Nothing Ever Changes at My Hospital

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Nurses can change healthcare, but it starts from within and not from the outside in. Validating your nursing knowledge and skills is the first step to personal and professional development that creates change.

“Nothing ever changes around here, and I mean ever!” a nurse said to me very emphatically. And I had to admit that she was right. Very little ever changes on the outside. It’s on the inside that change can be made in leaps and bounds. I’ve found that in my nursing career, the more I change, the more everything else changes…for the better.

Nursing offers more opportunities than any other career choice. In my nursing career I’ve worked in a variety of different clinical areas, taught nursing students, served as an expert witness, taught continuing education, and worked as a unit manager and house supervisor. Each of these opportunities helped me contribute more to the nursing field and impact thousands of patients.

In 1990, I became certified in Critical Care nursing, and that was just the beginning of a life of constant improvement. The experience of studying for the certification exam made me aware of just how much I didn’t know about nursing and stimulated an interest in continuing my education. From there I obtained a Master’s degree and pursued an additional two years of post-master’s work. The process changed my attitude about healthcare delivery and my role in making nursing all it should be.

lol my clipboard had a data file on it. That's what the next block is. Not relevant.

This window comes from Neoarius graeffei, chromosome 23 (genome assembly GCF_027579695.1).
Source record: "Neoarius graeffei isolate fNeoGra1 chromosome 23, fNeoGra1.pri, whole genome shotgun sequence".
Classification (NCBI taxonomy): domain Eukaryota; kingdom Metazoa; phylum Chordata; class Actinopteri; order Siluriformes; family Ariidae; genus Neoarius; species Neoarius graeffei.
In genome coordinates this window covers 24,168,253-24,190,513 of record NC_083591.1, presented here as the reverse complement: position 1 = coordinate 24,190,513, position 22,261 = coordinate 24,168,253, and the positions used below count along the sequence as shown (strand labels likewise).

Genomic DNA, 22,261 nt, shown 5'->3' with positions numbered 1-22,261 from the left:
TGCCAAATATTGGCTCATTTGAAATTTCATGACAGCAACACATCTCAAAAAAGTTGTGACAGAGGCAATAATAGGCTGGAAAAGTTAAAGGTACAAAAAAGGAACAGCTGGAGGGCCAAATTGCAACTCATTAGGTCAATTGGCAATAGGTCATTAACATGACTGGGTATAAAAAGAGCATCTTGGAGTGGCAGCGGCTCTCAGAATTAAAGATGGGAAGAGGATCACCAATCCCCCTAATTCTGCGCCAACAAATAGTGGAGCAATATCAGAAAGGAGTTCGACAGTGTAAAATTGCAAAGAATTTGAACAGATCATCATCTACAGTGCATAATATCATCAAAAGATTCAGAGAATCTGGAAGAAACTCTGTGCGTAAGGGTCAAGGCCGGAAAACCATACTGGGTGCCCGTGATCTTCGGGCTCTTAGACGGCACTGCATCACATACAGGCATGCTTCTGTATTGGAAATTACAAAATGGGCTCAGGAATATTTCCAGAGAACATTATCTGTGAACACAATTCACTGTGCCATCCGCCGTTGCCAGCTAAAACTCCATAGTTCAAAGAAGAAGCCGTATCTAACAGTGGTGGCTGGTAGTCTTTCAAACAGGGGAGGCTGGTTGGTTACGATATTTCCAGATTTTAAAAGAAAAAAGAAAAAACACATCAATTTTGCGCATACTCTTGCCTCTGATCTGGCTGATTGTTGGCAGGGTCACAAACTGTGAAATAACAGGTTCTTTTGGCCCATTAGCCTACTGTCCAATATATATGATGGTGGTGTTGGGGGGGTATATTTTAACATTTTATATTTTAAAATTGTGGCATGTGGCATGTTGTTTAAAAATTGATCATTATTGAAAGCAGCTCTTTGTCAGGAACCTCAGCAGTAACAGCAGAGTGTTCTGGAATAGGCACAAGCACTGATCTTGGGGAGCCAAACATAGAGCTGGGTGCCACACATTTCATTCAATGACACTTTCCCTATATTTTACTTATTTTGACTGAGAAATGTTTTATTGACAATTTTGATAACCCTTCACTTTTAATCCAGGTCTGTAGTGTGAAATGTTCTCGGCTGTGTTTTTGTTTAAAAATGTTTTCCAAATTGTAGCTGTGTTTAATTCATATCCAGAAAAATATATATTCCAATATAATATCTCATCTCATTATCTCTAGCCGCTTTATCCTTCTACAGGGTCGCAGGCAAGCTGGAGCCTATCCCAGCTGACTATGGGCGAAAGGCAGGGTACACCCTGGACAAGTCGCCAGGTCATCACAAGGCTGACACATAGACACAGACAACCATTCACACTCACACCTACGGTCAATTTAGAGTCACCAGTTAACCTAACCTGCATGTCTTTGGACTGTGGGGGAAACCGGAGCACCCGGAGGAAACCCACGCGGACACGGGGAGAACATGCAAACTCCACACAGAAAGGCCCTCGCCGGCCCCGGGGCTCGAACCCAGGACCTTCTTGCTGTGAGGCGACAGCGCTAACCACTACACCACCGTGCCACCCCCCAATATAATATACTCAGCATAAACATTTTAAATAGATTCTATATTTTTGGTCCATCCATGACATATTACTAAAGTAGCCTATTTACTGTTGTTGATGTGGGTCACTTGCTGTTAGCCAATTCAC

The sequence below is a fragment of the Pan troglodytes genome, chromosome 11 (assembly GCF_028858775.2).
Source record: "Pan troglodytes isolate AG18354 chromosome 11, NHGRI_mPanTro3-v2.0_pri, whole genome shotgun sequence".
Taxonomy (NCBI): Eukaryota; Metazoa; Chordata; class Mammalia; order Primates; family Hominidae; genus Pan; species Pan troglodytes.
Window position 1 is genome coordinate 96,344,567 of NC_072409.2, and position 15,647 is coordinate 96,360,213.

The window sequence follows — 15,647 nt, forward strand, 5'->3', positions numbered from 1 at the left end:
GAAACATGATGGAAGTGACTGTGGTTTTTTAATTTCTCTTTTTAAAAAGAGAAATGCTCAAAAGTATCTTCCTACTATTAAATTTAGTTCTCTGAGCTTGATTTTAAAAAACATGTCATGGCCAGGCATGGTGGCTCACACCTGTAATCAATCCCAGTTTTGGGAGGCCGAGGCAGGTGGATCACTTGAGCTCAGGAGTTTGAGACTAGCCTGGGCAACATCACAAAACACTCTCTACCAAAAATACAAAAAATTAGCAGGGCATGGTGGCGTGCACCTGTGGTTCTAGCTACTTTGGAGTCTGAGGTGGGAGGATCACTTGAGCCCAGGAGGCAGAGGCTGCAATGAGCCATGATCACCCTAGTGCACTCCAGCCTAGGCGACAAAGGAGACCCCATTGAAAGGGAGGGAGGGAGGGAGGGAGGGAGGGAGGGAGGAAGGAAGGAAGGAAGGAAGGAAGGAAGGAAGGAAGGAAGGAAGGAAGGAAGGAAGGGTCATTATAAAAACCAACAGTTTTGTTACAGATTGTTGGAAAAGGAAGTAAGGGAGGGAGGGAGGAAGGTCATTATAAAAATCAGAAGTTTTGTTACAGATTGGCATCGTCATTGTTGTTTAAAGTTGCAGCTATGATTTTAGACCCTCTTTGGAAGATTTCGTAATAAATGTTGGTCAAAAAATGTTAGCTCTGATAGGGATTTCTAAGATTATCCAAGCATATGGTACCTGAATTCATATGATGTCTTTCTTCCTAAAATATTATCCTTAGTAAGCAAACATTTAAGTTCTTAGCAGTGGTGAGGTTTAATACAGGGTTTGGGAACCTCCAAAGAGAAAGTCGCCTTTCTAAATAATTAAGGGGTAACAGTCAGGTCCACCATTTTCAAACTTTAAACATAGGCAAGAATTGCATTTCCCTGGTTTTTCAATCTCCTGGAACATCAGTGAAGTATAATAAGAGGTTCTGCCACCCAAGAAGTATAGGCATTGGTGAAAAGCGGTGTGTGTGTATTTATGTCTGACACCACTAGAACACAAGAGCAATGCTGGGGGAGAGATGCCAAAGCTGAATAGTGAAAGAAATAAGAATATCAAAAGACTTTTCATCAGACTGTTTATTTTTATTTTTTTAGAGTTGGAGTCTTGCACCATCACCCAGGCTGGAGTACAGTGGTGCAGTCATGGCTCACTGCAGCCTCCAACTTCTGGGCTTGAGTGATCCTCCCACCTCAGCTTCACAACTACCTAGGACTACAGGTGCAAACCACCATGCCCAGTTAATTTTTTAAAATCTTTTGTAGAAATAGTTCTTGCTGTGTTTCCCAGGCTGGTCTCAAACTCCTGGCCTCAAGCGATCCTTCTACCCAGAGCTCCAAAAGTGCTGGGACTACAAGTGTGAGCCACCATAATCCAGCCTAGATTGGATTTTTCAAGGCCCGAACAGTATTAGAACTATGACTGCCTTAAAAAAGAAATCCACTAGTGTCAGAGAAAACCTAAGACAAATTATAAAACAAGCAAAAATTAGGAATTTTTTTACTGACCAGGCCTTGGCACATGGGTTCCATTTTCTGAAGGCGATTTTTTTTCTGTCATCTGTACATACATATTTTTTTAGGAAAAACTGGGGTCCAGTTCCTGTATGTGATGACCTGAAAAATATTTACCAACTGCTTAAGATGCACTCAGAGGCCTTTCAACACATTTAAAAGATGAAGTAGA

Anything that stagnates becomes putrid. The quest for lifetime learning taught me that if anything is going to change it’s up to me to initiate that change, and to begin with myself. When I pursued additional education and certification, my attitudes changed. I saw new opportunities within my current job and outside of it too.

Anyone can do what I’ve done. I’m not just “lucky” because I have a Master’s degree, or because I’m certified in Critical Care nursing. Those things just opened more doors for me. I know nurses with diplomas and associate degrees who teach continuing education and serve as legal nurse consultants. I know nurses with a bachelor’s degree who are managers, supervisors, and teach nursing students.

You can too, and it starts with certification. The extra letters at the end of my name don’t make me a better nurse; it’s the study and self-development that went into certification that makes me a better nurse. In order to consider becoming certified, I had to value myself and had to desire to validate my expertise. The process of preparing for certification taught me things I didn’t know, or had forgotten. And the combination of taking action on my own behalf, and additional study led to more confidence, better collaborative relationships with my peers, and better care for my patients.

Certification is something that you do for you. I’ve stopped teaching certification classes to people who are just “going through the motions.” They attend a seminar because their hospital wants them to become certified and will pay for it. I want to teach the nurses who want certification as a personal and professional goal. Together we’ll get “fired up” about it! These are the nurses who’ll change the system. These are the nurses that our patients rely on. These are the nurses who don’t wait for the system to change before changing themselves – these nurses seek out opportunities to BE the change they want to see happen.

“Nothing ever changes around here” may be true for some, but you don’t have to make it a part of your career. Join me and thousands of other nurses in becoming certified to validate your expertise and start the amazing journey in a career more fulfilling than you ever expected!

David W. Woodruff, MSN, RN, CNS, CCRN helps nurses become extraordinary, and has helped thousands of nurses to become certified through his unique “Test Prep” programs that guarantee success on the certification exams. Get more information at http://www.Ed4Nurses.com

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David Woodruff